Finding the Right Dispute Financier

So you have identified a claim (or portfolio of claims) you would like to pursue, you’ve retained outside counsel to review the merits and it is looking good. You’ve googled “dispute finance”, “litigation funding” and iterations thereof enough times to tell who spends the most on Google AdWords. Now what?

Like in any industry, dispute finance providers are unique, each with their own core competencies, funding structures, jurisdictional preferences and costs of capital. And the industry is growing and evolving rapidly, with new players entering the fray every year. Finding the best fit at the right terms poses a challenge and can be a significant effort. This is where retaining a good dispute finance advisor can make a big difference.

Best Fit at the Right Terms

You won’t have to pay a thing up front, so what does it matter what dispute funder you pick? If you care about under what terms your claim is financed and how much you ultimately may recover in a victory, it matters a lot. Fee schedules vary wildly across dispute funders, from simple multiples on costs or committed capital to percentages of gross recovery to complex combinations of the two.

But there is more to it than just recovery: Is adverse cost cover included in the funder’s offer, or do you have to find it yourself? Is the funder really committed to your case, or can they pull out at any moment? Does the funder offer other complementary expertise or services that could help you along the way?

Perhaps the most important question to ask is, who is the dispute financier’s true client? Is the funder in the business of making your counsel rich, or you?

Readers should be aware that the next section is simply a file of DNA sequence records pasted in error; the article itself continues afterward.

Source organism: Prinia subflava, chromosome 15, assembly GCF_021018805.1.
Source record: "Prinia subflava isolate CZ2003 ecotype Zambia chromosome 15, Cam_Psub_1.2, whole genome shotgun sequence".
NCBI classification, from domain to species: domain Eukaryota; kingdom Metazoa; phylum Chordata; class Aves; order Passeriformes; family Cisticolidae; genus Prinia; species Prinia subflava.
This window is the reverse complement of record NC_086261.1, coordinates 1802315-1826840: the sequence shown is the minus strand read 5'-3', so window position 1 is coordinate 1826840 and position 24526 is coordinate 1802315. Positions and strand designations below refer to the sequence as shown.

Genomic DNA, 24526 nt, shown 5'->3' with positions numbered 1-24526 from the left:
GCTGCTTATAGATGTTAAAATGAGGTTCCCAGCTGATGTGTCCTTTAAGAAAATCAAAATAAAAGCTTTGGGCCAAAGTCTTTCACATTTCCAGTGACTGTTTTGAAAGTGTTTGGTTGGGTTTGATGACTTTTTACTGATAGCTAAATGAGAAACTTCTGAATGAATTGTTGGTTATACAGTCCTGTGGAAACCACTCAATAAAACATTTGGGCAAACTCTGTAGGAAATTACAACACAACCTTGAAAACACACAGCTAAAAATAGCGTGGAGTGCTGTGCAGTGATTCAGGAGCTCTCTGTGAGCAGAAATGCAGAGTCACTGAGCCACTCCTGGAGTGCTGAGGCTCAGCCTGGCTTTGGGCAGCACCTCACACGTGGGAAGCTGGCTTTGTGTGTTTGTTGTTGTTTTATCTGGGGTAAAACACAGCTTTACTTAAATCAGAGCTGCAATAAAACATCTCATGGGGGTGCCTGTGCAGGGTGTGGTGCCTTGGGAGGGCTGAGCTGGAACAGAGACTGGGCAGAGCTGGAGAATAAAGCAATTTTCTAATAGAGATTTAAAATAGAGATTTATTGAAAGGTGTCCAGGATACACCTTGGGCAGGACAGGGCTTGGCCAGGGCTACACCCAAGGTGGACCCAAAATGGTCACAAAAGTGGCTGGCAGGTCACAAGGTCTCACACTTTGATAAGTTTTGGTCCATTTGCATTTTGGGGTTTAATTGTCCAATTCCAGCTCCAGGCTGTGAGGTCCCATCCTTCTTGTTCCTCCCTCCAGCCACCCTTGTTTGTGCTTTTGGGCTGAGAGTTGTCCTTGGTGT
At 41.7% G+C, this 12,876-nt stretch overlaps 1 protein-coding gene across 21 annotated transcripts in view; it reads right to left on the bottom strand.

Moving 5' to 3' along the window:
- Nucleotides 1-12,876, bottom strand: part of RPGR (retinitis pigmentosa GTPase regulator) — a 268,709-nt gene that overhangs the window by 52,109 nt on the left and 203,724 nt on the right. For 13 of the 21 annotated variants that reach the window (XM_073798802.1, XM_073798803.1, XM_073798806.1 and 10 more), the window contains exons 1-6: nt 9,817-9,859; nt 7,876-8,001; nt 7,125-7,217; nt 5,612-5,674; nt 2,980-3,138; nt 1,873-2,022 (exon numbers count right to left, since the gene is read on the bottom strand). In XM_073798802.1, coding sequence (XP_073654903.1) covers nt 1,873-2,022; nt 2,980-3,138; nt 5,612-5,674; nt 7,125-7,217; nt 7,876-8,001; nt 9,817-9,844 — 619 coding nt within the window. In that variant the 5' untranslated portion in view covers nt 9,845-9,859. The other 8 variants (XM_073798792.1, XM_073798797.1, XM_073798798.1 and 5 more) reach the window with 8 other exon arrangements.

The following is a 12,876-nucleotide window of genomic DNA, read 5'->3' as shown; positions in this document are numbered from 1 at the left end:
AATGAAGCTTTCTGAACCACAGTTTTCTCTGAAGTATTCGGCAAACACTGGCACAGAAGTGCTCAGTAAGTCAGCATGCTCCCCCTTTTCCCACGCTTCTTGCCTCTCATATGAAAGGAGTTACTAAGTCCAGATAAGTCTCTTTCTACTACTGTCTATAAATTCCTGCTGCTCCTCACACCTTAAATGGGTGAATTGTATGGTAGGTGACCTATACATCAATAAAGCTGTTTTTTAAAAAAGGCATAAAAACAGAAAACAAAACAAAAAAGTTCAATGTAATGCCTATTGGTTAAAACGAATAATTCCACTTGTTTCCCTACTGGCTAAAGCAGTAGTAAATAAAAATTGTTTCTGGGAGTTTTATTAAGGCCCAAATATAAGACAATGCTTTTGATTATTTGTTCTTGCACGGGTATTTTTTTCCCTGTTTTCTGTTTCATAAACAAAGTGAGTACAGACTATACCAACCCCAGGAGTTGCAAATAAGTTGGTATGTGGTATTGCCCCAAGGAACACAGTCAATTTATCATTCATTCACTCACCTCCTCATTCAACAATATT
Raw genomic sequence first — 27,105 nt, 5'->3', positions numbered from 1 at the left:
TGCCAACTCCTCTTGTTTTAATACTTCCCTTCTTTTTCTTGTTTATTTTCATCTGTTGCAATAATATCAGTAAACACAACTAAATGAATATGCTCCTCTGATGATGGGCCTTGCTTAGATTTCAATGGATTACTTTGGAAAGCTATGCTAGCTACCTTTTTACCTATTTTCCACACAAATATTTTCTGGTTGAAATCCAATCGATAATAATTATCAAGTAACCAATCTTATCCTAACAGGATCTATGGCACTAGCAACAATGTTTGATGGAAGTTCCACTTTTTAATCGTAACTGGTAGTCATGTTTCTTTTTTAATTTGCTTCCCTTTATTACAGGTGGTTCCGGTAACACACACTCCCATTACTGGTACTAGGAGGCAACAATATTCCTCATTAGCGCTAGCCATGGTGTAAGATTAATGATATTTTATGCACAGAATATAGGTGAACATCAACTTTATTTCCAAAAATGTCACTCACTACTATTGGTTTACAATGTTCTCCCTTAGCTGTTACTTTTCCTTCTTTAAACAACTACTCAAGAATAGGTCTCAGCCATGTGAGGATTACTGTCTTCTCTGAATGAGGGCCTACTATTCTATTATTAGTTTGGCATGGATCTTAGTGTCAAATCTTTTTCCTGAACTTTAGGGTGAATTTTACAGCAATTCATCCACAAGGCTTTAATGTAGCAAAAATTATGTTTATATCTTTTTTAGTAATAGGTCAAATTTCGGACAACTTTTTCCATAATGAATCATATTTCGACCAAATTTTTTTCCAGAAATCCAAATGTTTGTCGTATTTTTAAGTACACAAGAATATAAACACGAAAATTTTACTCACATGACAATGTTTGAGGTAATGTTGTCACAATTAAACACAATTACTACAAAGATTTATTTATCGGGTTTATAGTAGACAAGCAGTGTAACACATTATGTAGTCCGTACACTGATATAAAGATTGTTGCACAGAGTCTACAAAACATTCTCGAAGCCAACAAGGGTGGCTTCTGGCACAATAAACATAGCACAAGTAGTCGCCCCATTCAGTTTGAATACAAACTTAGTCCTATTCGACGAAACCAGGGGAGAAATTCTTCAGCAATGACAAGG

Is the funder in the business of making lawyers rich, or you?

The make-up of a funder’s existing portfolio and its deal investment strategy could give you a good indication of their priorities.

Selecting a Funder and Fiduciary Duty

Bringing on a dispute finance provider is like selecting a joint-venture partner or a new bank relationship. You want dependability and strength of relationship at competitive terms. The process of obtaining dispute finance should be no different than raising bank debt, equity capital or selling a business unit.

Often, your external counsel may have a close relationship – or even a dedicated funding line – with a dispute finance provider and may push you in that direction. Many claimants go this route – if your counsel trusts them, why shouldn’t you?

One should consider the underlying incentives. Who would be paying whom? Is your counsel fulfilling their fiduciary duty by advising you to select a particular provider with no basis for comparison? Perhaps even one that funds their firm? A dispute finance advisor can help you sidestep these conflicts of interest and find the capital most suited to realizing value from the trickiest assets on your balance sheet.

More information on Multiplicity’s global dispute finance advisory capabilities, and to get in touch with Gian Kull, please click here.